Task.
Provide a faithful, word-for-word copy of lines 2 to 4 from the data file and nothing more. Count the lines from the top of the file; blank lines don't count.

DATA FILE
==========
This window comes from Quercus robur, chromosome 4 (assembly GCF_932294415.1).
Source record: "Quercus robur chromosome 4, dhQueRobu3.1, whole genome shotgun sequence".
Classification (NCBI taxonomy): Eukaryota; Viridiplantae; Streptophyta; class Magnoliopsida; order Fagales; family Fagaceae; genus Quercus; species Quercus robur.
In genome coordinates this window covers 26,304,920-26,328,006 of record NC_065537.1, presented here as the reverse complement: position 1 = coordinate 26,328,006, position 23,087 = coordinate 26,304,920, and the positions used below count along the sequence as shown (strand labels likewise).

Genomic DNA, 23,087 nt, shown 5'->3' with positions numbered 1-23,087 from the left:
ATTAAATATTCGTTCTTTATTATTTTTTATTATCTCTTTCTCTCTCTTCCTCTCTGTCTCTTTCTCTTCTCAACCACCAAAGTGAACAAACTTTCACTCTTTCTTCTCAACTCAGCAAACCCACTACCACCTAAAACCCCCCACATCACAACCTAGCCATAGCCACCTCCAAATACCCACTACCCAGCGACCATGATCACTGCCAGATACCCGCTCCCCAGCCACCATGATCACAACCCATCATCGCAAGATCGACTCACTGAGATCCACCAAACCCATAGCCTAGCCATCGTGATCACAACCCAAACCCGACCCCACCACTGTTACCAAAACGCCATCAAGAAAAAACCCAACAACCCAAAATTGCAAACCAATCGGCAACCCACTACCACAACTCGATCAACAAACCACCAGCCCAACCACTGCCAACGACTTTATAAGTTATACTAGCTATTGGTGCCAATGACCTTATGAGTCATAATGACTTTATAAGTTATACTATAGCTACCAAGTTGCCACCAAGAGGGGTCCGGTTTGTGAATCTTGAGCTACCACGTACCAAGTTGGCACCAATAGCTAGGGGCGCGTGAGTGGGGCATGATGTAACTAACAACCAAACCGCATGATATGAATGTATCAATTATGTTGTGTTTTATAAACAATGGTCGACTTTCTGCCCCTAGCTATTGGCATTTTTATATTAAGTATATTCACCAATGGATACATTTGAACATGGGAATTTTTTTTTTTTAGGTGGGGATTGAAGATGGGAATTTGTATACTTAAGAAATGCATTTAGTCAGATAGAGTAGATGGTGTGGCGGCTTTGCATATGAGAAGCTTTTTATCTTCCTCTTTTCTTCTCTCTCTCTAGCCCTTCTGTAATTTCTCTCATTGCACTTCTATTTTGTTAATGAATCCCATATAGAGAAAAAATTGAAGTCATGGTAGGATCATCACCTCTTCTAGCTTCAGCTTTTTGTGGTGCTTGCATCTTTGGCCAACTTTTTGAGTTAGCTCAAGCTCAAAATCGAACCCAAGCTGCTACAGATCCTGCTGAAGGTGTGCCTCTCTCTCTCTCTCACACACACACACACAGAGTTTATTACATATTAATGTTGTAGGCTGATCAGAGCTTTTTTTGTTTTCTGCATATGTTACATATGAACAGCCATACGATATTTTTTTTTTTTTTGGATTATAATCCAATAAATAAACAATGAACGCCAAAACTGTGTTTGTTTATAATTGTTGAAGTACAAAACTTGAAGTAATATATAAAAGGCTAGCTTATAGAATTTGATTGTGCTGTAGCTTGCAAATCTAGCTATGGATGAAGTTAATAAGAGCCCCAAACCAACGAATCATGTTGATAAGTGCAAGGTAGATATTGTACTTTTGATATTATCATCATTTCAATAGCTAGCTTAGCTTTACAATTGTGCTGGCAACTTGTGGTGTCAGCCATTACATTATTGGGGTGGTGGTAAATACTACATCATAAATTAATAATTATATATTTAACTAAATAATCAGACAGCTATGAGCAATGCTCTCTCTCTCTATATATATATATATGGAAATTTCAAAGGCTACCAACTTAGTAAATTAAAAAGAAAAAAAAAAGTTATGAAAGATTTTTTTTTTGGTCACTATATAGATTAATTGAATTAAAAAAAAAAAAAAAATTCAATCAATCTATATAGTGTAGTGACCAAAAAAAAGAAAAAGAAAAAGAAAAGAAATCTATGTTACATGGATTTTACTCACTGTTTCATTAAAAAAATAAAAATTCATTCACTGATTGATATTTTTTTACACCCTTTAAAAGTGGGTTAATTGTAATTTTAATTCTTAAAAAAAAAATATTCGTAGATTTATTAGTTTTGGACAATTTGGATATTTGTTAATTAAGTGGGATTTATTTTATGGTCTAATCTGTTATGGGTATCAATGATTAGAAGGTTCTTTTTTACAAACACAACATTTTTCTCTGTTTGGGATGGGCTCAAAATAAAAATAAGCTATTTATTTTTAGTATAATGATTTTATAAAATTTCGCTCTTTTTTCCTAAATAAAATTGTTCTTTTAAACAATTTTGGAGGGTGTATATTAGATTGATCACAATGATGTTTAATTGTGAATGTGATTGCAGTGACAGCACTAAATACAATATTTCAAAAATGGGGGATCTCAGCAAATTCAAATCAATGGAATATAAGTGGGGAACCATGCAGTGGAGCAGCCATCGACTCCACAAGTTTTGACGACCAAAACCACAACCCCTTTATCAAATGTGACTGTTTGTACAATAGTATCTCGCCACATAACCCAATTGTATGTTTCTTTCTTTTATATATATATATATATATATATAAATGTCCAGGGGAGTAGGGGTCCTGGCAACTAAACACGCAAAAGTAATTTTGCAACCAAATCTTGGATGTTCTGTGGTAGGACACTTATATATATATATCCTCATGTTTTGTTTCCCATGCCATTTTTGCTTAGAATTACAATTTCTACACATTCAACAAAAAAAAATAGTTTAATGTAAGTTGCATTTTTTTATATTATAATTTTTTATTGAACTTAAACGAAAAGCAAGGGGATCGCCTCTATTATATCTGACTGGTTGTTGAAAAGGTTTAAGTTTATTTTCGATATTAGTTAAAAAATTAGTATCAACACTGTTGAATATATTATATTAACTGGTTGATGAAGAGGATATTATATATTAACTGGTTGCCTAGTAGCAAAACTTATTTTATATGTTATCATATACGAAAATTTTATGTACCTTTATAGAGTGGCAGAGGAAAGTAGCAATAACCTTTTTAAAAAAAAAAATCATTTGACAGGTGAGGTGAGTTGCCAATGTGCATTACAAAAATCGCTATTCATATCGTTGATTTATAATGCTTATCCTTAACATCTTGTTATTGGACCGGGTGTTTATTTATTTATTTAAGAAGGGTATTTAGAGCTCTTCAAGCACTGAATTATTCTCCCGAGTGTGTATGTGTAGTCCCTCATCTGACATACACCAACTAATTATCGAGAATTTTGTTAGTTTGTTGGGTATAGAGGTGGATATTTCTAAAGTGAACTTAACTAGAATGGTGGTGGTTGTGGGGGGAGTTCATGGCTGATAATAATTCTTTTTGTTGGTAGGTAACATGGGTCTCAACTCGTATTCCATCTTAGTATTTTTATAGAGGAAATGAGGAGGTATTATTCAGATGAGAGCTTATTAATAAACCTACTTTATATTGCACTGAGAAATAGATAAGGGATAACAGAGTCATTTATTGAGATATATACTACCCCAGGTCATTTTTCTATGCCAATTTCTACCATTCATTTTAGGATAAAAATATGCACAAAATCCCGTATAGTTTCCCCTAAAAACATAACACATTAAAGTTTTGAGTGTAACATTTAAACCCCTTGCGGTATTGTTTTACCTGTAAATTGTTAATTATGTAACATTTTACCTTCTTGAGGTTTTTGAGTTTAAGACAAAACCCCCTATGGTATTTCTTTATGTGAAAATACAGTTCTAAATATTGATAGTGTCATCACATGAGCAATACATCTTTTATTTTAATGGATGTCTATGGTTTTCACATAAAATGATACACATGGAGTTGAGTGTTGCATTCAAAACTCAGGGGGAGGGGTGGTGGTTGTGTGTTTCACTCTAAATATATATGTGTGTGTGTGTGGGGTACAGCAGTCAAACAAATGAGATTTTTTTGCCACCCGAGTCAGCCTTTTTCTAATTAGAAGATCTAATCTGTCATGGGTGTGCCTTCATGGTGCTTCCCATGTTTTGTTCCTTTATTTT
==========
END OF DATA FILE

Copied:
Source record: "Quercus robur chromosome 4, dhQueRobu3.1, whole genome shotgun sequence".
Classification (NCBI taxonomy): Eukaryota; Viridiplantae; Streptophyta; class Magnoliopsida; order Fagales; family Fagaceae; genus Quercus; species Quercus robur.
In genome coordinates this window covers 26,304,920-26,328,006 of record NC_065537.1, presented here as the reverse complement: position 1 = coordinate 26,328,006, position 23,087 = coordinate 26,304,920, and the positions used below count along the sequence as shown (strand labels likewise).